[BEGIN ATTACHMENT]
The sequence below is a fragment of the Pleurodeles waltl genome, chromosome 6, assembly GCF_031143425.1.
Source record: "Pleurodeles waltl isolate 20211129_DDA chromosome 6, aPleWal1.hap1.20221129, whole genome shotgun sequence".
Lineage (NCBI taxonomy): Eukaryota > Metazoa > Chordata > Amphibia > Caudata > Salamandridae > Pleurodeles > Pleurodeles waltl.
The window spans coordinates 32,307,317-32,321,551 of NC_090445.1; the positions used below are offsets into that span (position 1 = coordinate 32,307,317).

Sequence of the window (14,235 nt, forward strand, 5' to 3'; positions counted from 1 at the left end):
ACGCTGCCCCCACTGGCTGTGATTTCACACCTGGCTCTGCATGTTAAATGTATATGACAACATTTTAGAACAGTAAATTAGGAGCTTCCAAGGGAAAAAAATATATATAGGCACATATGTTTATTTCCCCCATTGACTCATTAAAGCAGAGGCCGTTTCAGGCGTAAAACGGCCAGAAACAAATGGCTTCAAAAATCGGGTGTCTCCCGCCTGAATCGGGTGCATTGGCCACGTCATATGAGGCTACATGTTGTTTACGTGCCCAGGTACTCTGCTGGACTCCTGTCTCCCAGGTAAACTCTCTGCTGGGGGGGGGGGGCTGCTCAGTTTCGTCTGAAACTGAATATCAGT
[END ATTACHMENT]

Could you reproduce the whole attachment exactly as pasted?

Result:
The sequence below is a fragment of the Pleurodeles waltl genome, chromosome 6, assembly GCF_031143425.1.
Source record: "Pleurodeles waltl isolate 20211129_DDA chromosome 6, aPleWal1.hap1.20221129, whole genome shotgun sequence".
Lineage (NCBI taxonomy): Eukaryota > Metazoa > Chordata > Amphibia > Caudata > Salamandridae > Pleurodeles > Pleurodeles waltl.
The window spans coordinates 32,307,317-32,321,551 of NC_090445.1; the positions used below are offsets into that span (position 1 = coordinate 32,307,317).

Sequence of the window (14,235 nt, forward strand, 5' to 3'; positions counted from 1 at the left end):
ACGCTGCCCCCACTGGCTGTGATTTCACACCTGGCTCTGCATGTTAAATGTATATGACAACATTTTAGAACAGTAAATTAGGAGCTTCCAAGGGAAAAAAATATATATAGGCACATATGTTTATTTCCCCCATTGACTCATTAAAGCAGAGGCCGTTTCAGGCGTAAAACGGCCAGAAACAAATGGCTTCAAAAATCGGGTGTCTCCCGCCTGAATCGGGTGCATTGGCCACGTCATATGAGGCTACATGTTGTTTACGTGCCCAGGTACTCTGCTGGACTCCTGTCTCCCAGGTAAACTCTCTGCTGGGGGGGGGGGGCTGCTCAGTTTCGTCTGAAACTGAATATCAGT